I’m in the market for a new car. My 2004 Beemer is at the stage where every repair is in the 4 figure range, so mathematically speaking, it’s time to retire the old beast.
I’ve been going to car dealerships (I used to say that Atlantic City is the place all happiness goes to die, but I’ve since exchanged AC for car dealerships). The black hole of time, am I right? Sitting and waiting. Sitting and talking. Sitting and listening. Sitting and being lied to.
Wow, a super unpleasant experience.
I know a little about the sales process, being the sales manager for my company, and I must say, if I owned a car dealership, I would be the top producing location in the entire city, as my people could sell circles around the jokers I’ve met trying to sell me so far.
Even the least experienced of my folks know some basic sales rules that the most “experienced” of the car salesmen (no women so far) are clueless about.
- Ask questions. And by this, I mean meaningful questions. Don’t simply ask me what color car I want. Ask what my use is, what features are important to me, what my timeline is, how flexible am I on some features, are there any other decision makers, is there a budget I am trying to stick to, etc.
- LISTEN TO MY ANSWERS! Give me an indication that you are hearing what I am saying, like “So if I’m hearing you correctly, the most important feature to you is reliability. This model has the highest rating for reliability blah blah.”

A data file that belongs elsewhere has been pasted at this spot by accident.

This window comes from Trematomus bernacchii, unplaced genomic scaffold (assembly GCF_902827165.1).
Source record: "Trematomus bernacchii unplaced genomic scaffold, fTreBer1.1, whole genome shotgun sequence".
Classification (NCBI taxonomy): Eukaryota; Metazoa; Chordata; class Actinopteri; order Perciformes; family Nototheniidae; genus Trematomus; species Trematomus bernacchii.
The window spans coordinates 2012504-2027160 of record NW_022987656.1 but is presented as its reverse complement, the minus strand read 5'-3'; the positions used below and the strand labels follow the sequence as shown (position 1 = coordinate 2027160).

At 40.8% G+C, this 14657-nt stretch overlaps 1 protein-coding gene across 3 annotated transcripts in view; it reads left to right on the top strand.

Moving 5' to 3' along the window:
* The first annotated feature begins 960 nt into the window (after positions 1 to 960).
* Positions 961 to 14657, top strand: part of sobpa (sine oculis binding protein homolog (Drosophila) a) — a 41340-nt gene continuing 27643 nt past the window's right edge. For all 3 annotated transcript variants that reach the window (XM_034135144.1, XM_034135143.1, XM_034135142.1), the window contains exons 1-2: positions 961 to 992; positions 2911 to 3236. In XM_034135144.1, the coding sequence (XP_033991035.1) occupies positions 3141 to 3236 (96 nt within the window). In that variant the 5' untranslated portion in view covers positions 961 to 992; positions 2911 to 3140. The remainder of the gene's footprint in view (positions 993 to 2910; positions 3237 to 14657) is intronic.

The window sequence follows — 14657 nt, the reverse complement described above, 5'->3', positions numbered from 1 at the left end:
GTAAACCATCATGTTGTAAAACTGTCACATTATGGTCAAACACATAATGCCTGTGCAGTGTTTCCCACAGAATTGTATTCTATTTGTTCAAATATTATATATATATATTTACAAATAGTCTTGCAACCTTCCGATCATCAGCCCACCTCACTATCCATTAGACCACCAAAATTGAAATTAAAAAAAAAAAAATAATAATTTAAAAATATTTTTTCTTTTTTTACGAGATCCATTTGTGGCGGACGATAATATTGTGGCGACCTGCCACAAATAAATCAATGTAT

- Don’t talk about yourself, unless you have a compelling reason to do so (like you were quality control manager at GM for 40 years so you know cars inside and out and I can rely on your opinion). We are not friends, yet. I’m not that interested about your in-law’s summer home at the beach and the time you’ve been spending there. I just met you and am not invested in your personal life.
- Know your product. A stunner, really, but every single salesman I’ve spoken with so far in my process has known less than I do (and admittedly, I am a car moron, so that’s saying something) about their products. I mean, really, you work for X manufacturer who sells Y number of makes/models of cars. Know what you are selling! Fifteen minutes on the website of Car and Driver magazine made me more qualified to sell cars than these jokers I have been working with so far.
- Understand the difference between high pressure and falling off the face of the earth. There has to be a happy medium between having a call center calling me daily to see if I’m still interested in buying, and a salesman promising to look for what I am interested in and not hearing a word for 3 weeks.
In what should have been an exciting, happy experience, I have been beaten down by ineffective, inexperienced, over confident, uninformed, unhelpful and clueless salesmen.
And echoes with the sound of salesmen…of salesmen…of salesmen.”